Temporal Parity and the Problem of Change

SATS 2 (2):60-79 (2001)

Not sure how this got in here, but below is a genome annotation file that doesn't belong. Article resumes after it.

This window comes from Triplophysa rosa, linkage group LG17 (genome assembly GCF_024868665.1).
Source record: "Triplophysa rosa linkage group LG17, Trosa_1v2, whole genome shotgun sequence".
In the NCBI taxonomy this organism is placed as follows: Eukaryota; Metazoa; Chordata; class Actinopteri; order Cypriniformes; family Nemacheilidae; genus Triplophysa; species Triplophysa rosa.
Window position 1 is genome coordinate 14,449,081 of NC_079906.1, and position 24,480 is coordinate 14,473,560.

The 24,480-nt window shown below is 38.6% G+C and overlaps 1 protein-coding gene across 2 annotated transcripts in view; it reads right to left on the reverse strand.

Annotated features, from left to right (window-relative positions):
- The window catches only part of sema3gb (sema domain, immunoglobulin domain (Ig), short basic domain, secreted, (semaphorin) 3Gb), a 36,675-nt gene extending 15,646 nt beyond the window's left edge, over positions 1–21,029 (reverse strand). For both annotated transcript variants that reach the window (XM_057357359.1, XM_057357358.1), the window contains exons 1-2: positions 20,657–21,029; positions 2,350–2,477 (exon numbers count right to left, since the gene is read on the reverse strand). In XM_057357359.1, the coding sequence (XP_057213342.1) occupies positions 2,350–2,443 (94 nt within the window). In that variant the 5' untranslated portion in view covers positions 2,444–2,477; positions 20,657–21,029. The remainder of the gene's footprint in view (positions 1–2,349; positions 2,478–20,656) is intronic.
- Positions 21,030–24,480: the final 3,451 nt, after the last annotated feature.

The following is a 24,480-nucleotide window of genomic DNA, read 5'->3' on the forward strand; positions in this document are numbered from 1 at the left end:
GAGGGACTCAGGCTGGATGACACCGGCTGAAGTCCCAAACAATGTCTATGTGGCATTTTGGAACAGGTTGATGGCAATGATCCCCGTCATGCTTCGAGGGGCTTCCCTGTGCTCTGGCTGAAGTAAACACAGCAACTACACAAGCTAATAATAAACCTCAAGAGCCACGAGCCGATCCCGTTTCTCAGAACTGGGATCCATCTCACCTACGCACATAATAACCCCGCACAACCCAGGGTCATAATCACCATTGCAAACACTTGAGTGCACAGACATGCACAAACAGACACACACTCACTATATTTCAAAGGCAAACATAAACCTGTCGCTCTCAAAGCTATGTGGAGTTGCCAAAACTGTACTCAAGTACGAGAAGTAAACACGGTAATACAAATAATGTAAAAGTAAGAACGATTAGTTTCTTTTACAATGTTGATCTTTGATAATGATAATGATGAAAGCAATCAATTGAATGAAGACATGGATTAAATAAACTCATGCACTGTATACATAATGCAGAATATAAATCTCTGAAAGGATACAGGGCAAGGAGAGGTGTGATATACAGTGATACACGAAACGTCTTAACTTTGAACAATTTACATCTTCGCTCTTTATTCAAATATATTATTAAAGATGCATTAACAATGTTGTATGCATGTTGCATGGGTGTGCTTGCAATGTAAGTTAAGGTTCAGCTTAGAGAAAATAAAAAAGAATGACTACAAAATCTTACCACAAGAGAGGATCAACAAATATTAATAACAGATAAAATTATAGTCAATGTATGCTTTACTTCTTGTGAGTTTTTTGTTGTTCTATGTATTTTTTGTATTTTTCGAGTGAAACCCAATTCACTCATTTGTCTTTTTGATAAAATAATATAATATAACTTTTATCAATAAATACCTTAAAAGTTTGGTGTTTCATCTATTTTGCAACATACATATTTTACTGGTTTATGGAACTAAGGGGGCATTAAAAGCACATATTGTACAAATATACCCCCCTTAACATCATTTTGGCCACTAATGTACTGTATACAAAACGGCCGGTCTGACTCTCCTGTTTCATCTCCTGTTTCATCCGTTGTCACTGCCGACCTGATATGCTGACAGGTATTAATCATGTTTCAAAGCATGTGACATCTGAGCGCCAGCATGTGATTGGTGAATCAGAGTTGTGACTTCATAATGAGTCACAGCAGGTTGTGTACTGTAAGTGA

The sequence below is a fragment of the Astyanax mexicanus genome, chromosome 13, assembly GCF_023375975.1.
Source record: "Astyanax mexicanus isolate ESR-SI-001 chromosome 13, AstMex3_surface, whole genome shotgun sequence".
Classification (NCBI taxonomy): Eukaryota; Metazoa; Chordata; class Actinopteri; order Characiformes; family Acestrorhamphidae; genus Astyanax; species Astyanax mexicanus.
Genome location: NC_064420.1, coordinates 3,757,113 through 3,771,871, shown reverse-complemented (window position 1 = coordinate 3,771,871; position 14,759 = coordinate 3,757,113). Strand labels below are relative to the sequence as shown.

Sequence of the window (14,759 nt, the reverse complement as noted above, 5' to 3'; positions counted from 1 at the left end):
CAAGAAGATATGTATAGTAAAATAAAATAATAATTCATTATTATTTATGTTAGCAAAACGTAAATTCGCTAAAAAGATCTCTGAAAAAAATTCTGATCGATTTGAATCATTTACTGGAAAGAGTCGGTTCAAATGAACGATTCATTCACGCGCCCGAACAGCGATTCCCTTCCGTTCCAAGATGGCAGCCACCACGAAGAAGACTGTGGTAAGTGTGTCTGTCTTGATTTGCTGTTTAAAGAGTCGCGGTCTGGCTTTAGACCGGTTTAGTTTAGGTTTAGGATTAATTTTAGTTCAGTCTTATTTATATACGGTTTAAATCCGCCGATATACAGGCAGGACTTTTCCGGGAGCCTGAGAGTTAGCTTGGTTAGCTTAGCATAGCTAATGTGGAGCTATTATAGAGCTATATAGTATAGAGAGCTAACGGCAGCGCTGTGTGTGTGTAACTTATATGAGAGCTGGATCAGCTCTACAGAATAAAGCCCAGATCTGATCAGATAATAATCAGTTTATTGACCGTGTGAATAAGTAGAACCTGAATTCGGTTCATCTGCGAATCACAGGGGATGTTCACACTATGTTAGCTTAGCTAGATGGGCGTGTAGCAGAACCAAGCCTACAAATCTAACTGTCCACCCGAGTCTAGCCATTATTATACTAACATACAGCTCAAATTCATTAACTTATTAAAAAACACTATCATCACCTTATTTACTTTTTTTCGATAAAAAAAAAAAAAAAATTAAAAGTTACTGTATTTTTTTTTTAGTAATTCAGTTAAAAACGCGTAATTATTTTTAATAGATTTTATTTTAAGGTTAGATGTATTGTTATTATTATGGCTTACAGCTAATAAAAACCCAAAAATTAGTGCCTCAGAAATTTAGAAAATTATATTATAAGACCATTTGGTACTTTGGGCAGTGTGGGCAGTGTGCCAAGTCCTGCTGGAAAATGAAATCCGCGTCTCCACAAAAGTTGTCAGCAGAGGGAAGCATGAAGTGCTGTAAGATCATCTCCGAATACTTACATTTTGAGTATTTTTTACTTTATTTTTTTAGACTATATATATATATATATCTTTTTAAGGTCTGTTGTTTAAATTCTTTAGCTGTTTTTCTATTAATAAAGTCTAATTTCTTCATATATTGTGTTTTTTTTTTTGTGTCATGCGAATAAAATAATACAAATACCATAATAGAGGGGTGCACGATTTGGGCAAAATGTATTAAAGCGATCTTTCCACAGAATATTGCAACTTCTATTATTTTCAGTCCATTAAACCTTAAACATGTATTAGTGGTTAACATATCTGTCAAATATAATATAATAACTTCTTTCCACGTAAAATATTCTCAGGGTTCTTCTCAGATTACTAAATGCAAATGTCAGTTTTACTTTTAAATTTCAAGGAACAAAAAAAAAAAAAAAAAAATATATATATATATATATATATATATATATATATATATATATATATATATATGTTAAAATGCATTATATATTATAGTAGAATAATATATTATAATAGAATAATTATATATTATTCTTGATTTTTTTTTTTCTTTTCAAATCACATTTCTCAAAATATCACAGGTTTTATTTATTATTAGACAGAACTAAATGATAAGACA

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I discuss the general form of arguments that profess to prove that the view that things endure in tensed time through causally produced change (the dynamic view) must be false because it involves contradictions. I argue that these arguments implicitly presuppose what has been called the temporal parity thesis, i.e. that all moments of time are equally existent and real, and that this thesis must be understood as the denial of the dynamic view. When this implicit premise is made explicit, the arguments turn out to be either circular, they presuppose what they profess to prove, or mere demonstrations of the fact that the dynamic view is incompatible with its own negation. Furthermore, I discuss the metaphysical consequences of accepting the temporal parity thesis, arguing that it deprives us of the means to provide natural explanations to empirical phenomena.
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